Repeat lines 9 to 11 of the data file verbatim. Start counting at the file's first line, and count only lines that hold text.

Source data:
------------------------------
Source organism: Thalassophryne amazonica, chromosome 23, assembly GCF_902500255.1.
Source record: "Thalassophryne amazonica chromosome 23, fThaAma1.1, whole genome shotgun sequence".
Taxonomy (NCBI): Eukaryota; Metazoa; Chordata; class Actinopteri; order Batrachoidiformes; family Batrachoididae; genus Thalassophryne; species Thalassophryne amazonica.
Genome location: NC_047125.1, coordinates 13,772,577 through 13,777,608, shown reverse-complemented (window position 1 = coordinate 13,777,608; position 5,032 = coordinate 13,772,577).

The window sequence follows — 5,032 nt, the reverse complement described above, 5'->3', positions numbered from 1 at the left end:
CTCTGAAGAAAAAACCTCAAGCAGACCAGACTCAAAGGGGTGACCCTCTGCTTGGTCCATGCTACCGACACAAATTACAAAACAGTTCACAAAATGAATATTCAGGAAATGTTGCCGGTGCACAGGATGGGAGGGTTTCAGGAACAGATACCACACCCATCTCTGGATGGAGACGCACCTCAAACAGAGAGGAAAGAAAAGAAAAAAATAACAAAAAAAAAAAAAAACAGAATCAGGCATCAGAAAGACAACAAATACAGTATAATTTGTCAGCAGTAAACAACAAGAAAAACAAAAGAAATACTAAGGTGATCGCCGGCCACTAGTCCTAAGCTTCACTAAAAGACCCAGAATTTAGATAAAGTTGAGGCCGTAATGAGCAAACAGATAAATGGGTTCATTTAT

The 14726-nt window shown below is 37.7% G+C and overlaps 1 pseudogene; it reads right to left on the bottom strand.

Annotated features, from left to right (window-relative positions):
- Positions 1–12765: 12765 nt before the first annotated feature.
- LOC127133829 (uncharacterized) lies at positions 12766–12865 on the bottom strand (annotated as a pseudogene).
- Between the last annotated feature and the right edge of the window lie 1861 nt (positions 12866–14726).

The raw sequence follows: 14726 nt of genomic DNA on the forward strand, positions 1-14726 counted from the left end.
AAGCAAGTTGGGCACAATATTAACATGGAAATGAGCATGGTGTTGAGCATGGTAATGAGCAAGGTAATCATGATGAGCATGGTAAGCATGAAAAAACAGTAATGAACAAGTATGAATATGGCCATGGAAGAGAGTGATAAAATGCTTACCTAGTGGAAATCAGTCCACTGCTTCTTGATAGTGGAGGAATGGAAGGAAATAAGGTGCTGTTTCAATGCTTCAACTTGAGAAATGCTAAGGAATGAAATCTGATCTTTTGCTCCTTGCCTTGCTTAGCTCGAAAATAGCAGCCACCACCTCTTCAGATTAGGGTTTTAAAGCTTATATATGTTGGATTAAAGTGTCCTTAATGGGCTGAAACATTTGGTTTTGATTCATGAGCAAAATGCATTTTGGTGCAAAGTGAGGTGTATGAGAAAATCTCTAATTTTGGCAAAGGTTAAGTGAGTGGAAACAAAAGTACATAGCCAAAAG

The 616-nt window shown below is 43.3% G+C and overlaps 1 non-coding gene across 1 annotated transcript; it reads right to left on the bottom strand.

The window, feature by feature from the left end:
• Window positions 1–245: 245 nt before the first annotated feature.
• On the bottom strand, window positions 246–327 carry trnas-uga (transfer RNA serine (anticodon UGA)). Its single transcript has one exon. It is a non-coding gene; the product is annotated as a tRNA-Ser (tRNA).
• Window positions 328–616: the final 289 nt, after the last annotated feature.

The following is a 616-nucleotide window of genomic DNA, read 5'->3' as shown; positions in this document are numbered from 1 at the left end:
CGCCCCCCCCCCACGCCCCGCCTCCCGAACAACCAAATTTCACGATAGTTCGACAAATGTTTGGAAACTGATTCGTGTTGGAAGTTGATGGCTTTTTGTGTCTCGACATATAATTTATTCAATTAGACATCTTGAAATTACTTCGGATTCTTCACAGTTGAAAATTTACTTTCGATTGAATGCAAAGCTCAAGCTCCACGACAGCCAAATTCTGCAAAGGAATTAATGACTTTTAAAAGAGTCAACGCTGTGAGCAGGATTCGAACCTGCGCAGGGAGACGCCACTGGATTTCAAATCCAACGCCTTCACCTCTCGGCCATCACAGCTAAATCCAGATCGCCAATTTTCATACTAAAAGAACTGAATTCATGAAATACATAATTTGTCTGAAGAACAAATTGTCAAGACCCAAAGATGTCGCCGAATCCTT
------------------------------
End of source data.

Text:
- Positions 1–12765: 12765 nt before the first annotated feature.
- LOC127133829 (uncharacterized) lies at positions 12766–12865 on the bottom strand (annotated as a pseudogene).
- Between the last annotated feature and the right edge of the window lie 1861 nt (positions 12866–14726).